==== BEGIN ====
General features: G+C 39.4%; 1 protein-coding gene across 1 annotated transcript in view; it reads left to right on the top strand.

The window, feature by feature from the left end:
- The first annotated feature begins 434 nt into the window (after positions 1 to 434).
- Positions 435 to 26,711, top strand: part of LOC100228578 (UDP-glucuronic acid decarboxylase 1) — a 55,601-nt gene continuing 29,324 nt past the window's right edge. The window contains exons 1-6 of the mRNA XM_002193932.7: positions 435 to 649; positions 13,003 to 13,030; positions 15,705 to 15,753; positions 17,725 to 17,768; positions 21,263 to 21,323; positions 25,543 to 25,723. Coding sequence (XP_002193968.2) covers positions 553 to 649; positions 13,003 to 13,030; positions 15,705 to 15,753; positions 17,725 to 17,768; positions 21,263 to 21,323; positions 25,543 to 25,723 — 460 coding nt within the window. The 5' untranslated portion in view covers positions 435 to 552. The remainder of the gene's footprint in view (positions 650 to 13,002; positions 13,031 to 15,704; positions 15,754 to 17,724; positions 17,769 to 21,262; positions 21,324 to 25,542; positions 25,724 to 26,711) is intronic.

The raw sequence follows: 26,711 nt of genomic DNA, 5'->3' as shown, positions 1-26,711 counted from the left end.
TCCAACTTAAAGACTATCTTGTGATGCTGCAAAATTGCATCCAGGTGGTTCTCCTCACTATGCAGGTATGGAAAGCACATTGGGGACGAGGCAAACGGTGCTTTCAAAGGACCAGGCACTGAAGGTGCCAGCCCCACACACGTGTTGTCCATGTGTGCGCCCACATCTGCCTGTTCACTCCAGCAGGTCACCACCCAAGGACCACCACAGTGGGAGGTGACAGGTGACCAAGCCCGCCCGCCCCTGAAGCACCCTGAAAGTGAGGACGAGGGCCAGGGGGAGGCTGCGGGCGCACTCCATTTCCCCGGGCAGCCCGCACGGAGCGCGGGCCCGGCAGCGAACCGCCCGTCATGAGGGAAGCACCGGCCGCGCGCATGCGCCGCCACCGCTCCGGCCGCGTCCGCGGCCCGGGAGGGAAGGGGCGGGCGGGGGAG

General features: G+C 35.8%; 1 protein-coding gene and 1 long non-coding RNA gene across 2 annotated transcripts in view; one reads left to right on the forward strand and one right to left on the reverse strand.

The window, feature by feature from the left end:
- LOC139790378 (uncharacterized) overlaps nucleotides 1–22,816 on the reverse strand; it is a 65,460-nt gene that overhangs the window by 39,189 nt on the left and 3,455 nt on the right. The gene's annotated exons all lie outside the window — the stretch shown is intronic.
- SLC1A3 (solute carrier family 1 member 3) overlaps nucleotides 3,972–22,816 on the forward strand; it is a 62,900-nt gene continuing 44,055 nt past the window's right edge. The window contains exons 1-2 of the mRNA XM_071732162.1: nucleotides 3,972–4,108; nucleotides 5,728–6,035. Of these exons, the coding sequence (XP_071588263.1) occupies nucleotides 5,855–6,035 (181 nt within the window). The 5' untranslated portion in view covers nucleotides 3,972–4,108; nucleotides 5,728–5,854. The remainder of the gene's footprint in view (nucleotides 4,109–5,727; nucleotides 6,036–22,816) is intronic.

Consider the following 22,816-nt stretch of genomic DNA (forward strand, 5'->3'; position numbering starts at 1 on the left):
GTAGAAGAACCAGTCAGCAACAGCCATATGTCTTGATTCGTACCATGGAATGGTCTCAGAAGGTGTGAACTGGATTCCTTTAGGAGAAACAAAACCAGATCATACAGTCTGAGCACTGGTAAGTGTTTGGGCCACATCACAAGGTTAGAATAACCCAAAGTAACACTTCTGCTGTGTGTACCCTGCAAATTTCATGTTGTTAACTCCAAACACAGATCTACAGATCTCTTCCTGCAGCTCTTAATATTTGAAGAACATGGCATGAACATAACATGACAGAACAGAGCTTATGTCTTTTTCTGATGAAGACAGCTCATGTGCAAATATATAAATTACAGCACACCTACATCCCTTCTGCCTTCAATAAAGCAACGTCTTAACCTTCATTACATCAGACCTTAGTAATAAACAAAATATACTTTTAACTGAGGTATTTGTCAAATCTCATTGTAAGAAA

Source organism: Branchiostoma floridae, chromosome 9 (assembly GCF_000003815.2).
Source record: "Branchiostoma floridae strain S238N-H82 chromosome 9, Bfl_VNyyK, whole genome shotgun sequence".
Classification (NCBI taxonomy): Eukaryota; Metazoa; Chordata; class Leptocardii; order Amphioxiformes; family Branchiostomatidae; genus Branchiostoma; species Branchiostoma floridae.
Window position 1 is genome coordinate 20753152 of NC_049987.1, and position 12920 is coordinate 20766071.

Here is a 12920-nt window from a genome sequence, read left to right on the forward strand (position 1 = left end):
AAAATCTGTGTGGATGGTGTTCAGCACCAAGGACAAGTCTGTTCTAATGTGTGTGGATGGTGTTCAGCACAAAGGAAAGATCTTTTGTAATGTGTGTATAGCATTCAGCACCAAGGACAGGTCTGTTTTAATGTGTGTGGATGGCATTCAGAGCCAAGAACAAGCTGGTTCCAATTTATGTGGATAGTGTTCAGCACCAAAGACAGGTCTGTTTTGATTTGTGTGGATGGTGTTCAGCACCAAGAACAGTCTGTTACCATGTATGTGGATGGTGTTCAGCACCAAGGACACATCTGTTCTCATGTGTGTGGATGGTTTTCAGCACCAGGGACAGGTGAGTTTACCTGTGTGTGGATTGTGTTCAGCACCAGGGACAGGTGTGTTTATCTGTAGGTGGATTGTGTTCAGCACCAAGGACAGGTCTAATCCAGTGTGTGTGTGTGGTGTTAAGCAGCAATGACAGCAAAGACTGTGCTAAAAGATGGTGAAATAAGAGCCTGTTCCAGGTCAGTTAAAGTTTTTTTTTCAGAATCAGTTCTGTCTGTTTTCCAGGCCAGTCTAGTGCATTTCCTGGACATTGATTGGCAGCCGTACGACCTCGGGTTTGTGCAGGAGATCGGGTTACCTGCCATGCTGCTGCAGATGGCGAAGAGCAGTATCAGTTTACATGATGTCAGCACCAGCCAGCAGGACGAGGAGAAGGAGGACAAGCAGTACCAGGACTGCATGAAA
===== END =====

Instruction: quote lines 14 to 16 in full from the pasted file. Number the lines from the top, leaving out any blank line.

Source record: "Branchiostoma floridae strain S238N-H82 chromosome 9, Bfl_VNyyK, whole genome shotgun sequence".
Classification (NCBI taxonomy): Eukaryota; Metazoa; Chordata; class Leptocardii; order Amphioxiformes; family Branchiostomatidae; genus Branchiostoma; species Branchiostoma floridae.
Window position 1 is genome coordinate 20753152 of NC_049987.1, and position 12920 is coordinate 20766071.